On Wednesday June 8th, I was leaving work, strolling along the leafy stretch of road where the Admissions Office, the Rare Musical Instruments Collection and some other administrative buildings were located, when I bumped into my dean, her husband, and their adorable little puppy. I immediately walked over to say hello.
“So, uh, what are you doing here?” My dean asked me after we exchanged the usual small talk.
“Oh, I’m working for the city government,” I explained, recalling how difficult it had been to search for an internship.
A little pause and a few raised eyebrows – “you’re not taking classes?”
Her husband, who is the director for affairs of international students, jumped in, prudently but firmly, “but, Yupei, your student visa expired almost two weeks ago; your continued presence here is, effectively, illegal.”
Earlier this year, I had received full funding to pursue my dream – studying abroad in Japan for a year; I would be taking language classes, doing sociological research and making music. After a period of unproductivity when I struggled with academic and mental health issues, I finally summoned the courage to take hold of the opportunity and live my life to the fullest; I promptly applied for a leave of absence for the 2016-2017 academic year. A few weeks later my request was approved. I was to not take classes at Yale for the 2016-2017 academic year; if I wanted to enter the United States, I was to reapply for a tourist visa. Simple.
Or so I thought.
Standing under the leafy canopy, where sunlight trickled down, I suddenly felt a chilling sensation stabbing through me. My field of vision blurred and whitened. Lunch churned in my stomach. For a brief moment I was disoriented, perplexed, then absolutely livid at both my naiveté and the apparently bureaucracy that prevented anyone from making this painful fact explicit to me.
Of course, the 2015-2016 school year just ended. If Yale isn’t expecting me to return for next year, Yale had no reason to keep me here and my presence in the United States becomes illegal the day my leave is approved. In other words, even though the 2016-2017 academic year runs from September 2016 to May 2017, my “leave of absence for the 2016-2017 academic year” runs from May 2016 to September 2017, which no-one has ever clarified to me. My fifteen-day grace period would end in less than a week and I would have to leave by then if my records could not be recovered.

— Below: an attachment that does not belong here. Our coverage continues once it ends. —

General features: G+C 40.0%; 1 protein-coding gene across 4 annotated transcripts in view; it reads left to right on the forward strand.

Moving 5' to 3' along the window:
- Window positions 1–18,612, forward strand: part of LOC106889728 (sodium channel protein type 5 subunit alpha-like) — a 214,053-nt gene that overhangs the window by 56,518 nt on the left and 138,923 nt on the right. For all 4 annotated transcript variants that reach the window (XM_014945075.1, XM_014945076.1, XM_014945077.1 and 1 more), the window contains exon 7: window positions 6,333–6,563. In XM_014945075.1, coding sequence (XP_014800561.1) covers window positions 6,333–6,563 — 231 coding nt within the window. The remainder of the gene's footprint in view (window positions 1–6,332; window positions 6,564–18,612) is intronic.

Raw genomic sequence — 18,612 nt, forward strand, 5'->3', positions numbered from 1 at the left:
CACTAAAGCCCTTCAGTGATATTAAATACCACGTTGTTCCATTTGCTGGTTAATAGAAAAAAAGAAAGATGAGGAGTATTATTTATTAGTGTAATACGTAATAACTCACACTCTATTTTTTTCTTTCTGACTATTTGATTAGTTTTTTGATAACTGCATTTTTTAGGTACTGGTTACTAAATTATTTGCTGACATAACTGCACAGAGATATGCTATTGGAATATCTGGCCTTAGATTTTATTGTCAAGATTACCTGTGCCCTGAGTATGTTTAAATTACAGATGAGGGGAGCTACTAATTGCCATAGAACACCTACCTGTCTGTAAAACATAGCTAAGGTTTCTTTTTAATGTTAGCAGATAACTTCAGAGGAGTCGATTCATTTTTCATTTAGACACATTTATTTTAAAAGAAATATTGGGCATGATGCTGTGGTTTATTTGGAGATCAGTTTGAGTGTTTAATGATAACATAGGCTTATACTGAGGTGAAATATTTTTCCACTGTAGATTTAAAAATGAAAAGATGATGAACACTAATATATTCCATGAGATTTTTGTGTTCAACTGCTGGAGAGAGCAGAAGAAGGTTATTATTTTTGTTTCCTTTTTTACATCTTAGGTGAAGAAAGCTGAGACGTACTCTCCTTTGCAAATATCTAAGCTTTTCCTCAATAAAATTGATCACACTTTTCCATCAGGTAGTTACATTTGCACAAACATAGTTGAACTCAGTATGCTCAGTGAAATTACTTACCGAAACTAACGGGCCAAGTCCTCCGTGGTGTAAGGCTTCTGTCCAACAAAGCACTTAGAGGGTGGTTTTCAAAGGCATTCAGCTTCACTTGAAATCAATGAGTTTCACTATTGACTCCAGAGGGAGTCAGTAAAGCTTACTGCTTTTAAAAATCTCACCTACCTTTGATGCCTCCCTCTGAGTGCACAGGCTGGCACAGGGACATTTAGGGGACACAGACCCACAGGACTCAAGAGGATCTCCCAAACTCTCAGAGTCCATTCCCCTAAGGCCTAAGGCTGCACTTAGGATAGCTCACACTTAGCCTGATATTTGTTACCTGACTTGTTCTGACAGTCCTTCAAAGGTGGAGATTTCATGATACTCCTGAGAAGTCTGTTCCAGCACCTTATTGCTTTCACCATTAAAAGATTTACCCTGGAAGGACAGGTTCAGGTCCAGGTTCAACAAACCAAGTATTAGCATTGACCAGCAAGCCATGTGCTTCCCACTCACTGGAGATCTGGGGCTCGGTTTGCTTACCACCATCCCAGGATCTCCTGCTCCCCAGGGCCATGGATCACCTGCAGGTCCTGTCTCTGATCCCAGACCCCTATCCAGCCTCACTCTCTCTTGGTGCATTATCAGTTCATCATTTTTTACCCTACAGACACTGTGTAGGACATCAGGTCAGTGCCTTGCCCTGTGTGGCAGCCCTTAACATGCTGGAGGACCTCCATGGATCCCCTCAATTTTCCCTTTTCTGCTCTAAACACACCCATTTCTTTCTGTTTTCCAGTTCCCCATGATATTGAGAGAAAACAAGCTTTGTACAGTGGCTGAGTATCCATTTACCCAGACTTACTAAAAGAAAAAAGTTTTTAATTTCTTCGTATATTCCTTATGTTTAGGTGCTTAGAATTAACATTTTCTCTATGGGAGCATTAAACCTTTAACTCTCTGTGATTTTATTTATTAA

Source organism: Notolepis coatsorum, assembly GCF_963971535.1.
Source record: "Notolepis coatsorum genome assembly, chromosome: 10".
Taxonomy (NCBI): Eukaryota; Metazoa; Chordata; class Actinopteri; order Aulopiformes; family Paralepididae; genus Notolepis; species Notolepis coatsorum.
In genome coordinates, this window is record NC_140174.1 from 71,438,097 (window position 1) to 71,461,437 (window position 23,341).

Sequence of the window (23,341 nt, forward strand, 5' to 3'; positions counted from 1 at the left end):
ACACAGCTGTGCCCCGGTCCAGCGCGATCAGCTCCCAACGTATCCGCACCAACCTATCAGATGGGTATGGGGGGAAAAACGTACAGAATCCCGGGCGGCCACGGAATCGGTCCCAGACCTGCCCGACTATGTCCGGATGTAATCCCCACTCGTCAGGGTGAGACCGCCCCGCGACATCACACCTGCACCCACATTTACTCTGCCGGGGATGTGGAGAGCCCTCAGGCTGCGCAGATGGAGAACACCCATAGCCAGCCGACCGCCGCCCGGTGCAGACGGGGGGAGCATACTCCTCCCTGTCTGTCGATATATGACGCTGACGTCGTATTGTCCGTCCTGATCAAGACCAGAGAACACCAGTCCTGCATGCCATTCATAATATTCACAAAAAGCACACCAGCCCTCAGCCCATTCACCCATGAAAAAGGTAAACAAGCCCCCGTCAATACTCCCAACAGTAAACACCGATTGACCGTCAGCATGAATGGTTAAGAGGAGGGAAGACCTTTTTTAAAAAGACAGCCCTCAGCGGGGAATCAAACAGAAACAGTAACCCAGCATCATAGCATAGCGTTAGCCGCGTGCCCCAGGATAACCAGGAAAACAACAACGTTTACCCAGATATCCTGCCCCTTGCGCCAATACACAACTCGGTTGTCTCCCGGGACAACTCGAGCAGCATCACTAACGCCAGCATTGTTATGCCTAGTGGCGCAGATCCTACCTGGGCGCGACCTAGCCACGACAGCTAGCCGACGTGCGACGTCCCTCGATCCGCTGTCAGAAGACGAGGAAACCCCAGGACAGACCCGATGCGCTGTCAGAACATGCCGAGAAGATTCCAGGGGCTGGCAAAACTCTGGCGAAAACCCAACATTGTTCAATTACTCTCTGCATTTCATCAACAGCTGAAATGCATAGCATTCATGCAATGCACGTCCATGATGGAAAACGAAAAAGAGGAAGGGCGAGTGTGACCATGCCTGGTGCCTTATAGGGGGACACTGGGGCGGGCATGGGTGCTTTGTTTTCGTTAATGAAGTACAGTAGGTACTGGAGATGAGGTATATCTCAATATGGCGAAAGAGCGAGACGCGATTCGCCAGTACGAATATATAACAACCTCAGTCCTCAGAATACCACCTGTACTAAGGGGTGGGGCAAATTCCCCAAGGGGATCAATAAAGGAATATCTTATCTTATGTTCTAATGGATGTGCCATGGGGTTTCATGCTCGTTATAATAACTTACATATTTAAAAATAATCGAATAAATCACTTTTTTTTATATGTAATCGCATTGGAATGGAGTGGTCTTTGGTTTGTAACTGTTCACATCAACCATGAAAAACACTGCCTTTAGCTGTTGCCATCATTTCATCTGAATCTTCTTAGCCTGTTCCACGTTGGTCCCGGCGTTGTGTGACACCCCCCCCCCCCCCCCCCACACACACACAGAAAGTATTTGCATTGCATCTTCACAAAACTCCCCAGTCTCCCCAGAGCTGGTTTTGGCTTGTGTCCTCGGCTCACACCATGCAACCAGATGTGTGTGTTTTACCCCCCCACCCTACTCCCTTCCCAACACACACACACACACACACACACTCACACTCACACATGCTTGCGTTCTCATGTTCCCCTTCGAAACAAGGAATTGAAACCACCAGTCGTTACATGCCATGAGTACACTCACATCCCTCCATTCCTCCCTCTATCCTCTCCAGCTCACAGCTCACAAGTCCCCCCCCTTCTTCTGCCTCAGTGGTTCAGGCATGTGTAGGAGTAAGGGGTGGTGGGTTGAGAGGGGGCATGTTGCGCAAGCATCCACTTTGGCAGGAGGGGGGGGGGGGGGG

Walking home, my head hung in utter disbelief, rage, bemusement, and dread. As much as my dean and her husband tried to comfort me by referring me to another director and promising me that things would turn out alright, I had little faith that the U.S. government would be so merciful to the enormous flock of international students.
For the next few days, my life was a limbo. On Wednesday night I managed to cook for myself, clean my room and maintain a fairly interesting conversation with my roommate; every time I lay my eyes upon anything the thought of whether it would be the last time I got to see it brutally invaded my mind. I furiously scrolled through social media, and half-heartedly skimmed over my new Japanese novel, yet words strung together made no sense to me. That night, I prayed furiously to my late grandmother and to whatever deity I had been ignoring for the past 20 years, to save me. The next morning, I woke up at 6 am, screaming silently from an incredibly realistic dream where two immigration officers dragged me, only to wake up to another nightmare from which I could never escape.
My supervisor did not question my absence at work. I tossed my clothes about my room and found my passport, in which contained my (invalid) U.S. student visa and a Canadian visa. Maybe I could just hop on a plane to Canada and reapply for a tourist visa. I thought. But what if my application gets denied, and I’m stuck in a foreign country with barely any money, while all of my clothes and valuables are in the United States?
My sheet music lay in a disorganized heap on the floor. I lost all of my incentives to keep writing music when I may be forced to leave, so soon that I would have nowhere to store my instrument, let alone record anything. For days I lived off instant noodles – clearly there was no point in doing shopping if I might have to hop on a plane to another country at any minute. Some moments I felt compelled to prepare for the worst and pack, yet other moments I firmly believed that packing would attract bad luck that would turn the situation into a self-fulfilling prophecy. I attempted to prewrite emails to be sent to my Japanese professors, funding staff, and my landlord, should I actually have to return to China and be cut off from Gmail.